The doggie bag gets an upgrade

leftover roast chicken pad thai 

The doggie bag, once seen in France as terribly gauche, has started to gain some acceptance. The first Parisian restaurant to embrace 'le doggie bag' was Le Coq Rico, a roast chicken palace that opened in 2012. The chef, Antoine Westermann, encourages patrons to try more than one of the restaurant's whole chickens at a time so they could experience the differences between the heritage breeds. That means a lot of leftovers, and with a hefty price tag, diners probably felt that they deserved to take home every last bite. 

Now that a branch of Le Coq Rico has opened in New York City, the upscale doggie bags pioneered in France are coming to the US. While the bags themselves - glossy shopping bags with paper containers - aren't new, what's inside of them is. In addition to the leftover food, each bag contains "a creamy sheet of thick paper with recipes. The recipes are easy and not earthshaking, but their presence gives the leftovers a shimmer of potential," says the NY Times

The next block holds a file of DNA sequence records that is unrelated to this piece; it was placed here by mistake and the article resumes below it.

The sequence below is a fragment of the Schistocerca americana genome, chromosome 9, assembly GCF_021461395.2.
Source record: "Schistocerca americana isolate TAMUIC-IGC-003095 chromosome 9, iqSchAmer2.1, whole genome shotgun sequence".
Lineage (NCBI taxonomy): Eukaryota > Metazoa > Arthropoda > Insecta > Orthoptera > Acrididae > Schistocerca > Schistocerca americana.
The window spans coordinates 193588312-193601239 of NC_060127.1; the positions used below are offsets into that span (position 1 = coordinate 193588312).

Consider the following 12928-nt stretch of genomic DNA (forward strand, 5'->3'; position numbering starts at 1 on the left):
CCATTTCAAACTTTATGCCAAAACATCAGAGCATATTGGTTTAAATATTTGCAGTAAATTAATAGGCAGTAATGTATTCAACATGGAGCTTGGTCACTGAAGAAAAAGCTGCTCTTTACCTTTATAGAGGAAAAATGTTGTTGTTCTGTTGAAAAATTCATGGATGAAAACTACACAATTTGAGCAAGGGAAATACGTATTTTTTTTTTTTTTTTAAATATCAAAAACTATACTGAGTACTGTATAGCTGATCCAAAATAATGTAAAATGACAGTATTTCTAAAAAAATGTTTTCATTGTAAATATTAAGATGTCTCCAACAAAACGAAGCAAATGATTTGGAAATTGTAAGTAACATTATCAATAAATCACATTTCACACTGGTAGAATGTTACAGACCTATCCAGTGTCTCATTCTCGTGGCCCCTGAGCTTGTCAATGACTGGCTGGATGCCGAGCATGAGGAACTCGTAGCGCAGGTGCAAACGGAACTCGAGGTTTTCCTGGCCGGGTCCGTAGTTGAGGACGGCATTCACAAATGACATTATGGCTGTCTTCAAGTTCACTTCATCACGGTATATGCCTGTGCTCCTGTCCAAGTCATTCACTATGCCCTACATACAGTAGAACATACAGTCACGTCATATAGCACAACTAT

These recipes aren't just for ways to use the leftover chicken in a sandwich or a stir fry - the instructions also include methods for using the bones and even the juices that collect in the bottom of the container. While the move in France to embrace the doggie bag has been spurred by government efforts to reduce food waste, no such effort will likely be required in the US, where the doggie bag has enjoyed a long history.

Photo of Leftover roast chicken pad Thai from BBC Good Food Magazine by Rosie Birkett

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